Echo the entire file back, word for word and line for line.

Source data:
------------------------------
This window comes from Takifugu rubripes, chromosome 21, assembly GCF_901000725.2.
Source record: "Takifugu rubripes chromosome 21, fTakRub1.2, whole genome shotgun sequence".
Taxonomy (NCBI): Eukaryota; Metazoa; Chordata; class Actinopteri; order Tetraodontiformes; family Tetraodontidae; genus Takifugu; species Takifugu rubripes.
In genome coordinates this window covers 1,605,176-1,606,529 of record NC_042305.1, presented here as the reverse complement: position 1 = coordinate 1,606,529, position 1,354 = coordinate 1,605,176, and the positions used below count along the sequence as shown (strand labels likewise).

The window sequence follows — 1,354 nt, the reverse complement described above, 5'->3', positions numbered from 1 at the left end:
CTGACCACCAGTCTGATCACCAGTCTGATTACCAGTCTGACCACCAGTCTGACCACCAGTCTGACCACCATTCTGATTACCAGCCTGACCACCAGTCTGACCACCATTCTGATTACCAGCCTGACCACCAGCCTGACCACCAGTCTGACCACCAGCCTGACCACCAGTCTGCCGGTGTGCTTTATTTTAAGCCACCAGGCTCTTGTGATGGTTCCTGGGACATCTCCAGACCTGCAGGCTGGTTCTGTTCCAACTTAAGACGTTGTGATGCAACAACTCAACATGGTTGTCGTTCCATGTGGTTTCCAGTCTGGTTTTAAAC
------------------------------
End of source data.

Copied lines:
This window comes from Takifugu rubripes, chromosome 21, assembly GCF_901000725.2.
Source record: "Takifugu rubripes chromosome 21, fTakRub1.2, whole genome shotgun sequence".
Taxonomy (NCBI): Eukaryota; Metazoa; Chordata; class Actinopteri; order Tetraodontiformes; family Tetraodontidae; genus Takifugu; species Takifugu rubripes.
In genome coordinates this window covers 1,605,176-1,606,529 of record NC_042305.1, presented here as the reverse complement: position 1 = coordinate 1,606,529, position 1,354 = coordinate 1,605,176, and the positions used below count along the sequence as shown (strand labels likewise).

The window sequence follows — 1,354 nt, the reverse complement described above, 5'->3', positions numbered from 1 at the left end:
CTGACCACCAGTCTGATCACCAGTCTGATTACCAGTCTGACCACCAGTCTGACCACCAGTCTGACCACCATTCTGATTACCAGCCTGACCACCAGTCTGACCACCATTCTGATTACCAGCCTGACCACCAGCCTGACCACCAGTCTGACCACCAGCCTGACCACCAGTCTGCCGGTGTGCTTTATTTTAAGCCACCAGGCTCTTGTGATGGTTCCTGGGACATCTCCAGACCTGCAGGCTGGTTCTGTTCCAACTTAAGACGTTGTGATGCAACAACTCAACATGGTTGTCGTTCCATGTGGTTTCCAGTCTGGTTTTAAAC